Python, permission and forgiveness

This morning I was writing some Python code that needed to perform lookups on a very large map.

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mapSize = 65000
amap = {}
for i in range(0,mapSize):
    amap['k%d' % (i)] = i

If a key did not exist in the map I needed to take some action. My initial effort performed a pre-emptive check to see whether the key existed in the map

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query = ['k%d' % (x) for x in xrange(100)]
query.extend(['k%d' % (x) for x in xrange(mapSize+1, mapSize+100)])

def permission():
    for q in query:
        if q in amap.keys():
            val = amap[q]
        else:
            pass

Looking up 200 keys (half of which are present and half ¬†are absent from the map) took 496 ms (based on Pythons’ timeit module with default settings). On the other hand, if we just try and go ahead and access the key and deal with its absence by handling with the exception, we get a significant improvement.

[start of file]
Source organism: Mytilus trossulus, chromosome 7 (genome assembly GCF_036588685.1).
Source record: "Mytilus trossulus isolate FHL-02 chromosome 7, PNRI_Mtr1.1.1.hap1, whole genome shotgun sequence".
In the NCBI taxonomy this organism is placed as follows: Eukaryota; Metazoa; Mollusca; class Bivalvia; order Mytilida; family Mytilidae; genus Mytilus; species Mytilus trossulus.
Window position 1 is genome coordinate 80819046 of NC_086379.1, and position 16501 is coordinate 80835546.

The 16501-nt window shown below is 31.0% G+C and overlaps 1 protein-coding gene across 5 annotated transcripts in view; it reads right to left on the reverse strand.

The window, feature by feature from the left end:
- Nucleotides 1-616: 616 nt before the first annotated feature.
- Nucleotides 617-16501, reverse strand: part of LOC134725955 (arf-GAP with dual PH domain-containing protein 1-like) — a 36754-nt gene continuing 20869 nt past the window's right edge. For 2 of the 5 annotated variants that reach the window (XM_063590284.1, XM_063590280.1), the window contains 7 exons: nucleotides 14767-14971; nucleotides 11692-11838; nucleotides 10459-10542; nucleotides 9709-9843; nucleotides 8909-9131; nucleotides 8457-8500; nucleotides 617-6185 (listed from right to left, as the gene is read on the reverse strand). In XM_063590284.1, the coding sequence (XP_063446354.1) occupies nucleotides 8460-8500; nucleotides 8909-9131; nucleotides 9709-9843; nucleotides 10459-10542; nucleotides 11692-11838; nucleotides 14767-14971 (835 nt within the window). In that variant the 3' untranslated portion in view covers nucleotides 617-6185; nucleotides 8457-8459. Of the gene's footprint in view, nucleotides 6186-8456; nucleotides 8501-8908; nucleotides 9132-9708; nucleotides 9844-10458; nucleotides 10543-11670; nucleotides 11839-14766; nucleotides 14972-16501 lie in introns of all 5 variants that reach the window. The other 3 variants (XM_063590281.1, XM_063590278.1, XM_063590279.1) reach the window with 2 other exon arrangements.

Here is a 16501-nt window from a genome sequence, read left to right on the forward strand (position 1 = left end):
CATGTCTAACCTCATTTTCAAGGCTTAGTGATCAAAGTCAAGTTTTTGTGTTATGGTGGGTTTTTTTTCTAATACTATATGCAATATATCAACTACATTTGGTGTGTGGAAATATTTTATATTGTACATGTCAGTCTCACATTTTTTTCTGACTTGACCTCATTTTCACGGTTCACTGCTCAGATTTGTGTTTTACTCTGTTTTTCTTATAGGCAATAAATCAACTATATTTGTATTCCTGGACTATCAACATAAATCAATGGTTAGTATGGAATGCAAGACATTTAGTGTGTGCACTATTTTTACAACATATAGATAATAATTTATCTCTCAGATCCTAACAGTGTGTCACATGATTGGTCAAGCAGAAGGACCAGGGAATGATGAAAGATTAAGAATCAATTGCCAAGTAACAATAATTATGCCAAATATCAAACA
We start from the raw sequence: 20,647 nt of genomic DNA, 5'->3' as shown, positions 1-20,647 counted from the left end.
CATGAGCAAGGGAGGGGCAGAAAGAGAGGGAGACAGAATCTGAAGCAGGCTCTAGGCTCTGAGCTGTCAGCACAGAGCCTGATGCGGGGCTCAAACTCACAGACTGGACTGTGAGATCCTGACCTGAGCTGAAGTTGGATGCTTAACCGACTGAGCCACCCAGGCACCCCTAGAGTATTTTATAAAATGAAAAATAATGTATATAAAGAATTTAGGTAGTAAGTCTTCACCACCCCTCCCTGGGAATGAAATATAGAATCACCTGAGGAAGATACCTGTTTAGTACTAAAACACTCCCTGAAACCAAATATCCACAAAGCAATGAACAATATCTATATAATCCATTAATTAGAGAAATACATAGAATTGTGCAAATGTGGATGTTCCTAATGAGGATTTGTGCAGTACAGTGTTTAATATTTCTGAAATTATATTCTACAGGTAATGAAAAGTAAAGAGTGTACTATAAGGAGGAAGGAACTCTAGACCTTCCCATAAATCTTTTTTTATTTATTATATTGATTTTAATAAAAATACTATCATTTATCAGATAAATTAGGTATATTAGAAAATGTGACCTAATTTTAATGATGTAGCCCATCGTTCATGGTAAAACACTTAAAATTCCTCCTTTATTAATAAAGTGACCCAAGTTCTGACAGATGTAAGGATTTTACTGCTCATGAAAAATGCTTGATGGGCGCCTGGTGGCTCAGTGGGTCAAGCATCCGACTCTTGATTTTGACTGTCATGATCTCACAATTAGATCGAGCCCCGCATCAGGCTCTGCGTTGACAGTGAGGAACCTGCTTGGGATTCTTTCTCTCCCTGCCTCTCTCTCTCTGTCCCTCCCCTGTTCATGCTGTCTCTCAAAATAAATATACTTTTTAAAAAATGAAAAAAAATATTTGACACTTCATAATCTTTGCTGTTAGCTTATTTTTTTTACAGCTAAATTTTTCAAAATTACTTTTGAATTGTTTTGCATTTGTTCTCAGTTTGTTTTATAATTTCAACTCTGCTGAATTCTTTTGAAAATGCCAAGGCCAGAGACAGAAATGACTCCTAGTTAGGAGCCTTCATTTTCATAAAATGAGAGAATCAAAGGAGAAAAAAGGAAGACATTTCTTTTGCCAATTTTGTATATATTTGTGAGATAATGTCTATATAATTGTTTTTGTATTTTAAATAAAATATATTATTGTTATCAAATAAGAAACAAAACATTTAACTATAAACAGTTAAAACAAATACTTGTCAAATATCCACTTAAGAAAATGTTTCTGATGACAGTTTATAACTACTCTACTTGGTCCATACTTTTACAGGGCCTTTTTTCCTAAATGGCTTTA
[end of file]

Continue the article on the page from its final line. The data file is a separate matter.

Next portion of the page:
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def forgiveness():
    for q in query:
        try:
            val = amap[q]
        except:
            pass

Specifically, 150 us – an improvement of 3306x.

So, as with many other things in life, it’s better to ask Python for forgiveness than ¬†permission.

One thought on “Python, permission and forgiveness

  1. Andrew Dalke says:

    “q in amap.keys()” constructs a new list containing all of the keys then does a linear search of that list to find q. This is slow.

    You want “q in amap”. This tests to see if q is a key in the amap dictionary.

    If failures are rare then look-before-you-leap should be faster than the exception version because building an exception in CPython is heavier than doing the dictionary check twice.

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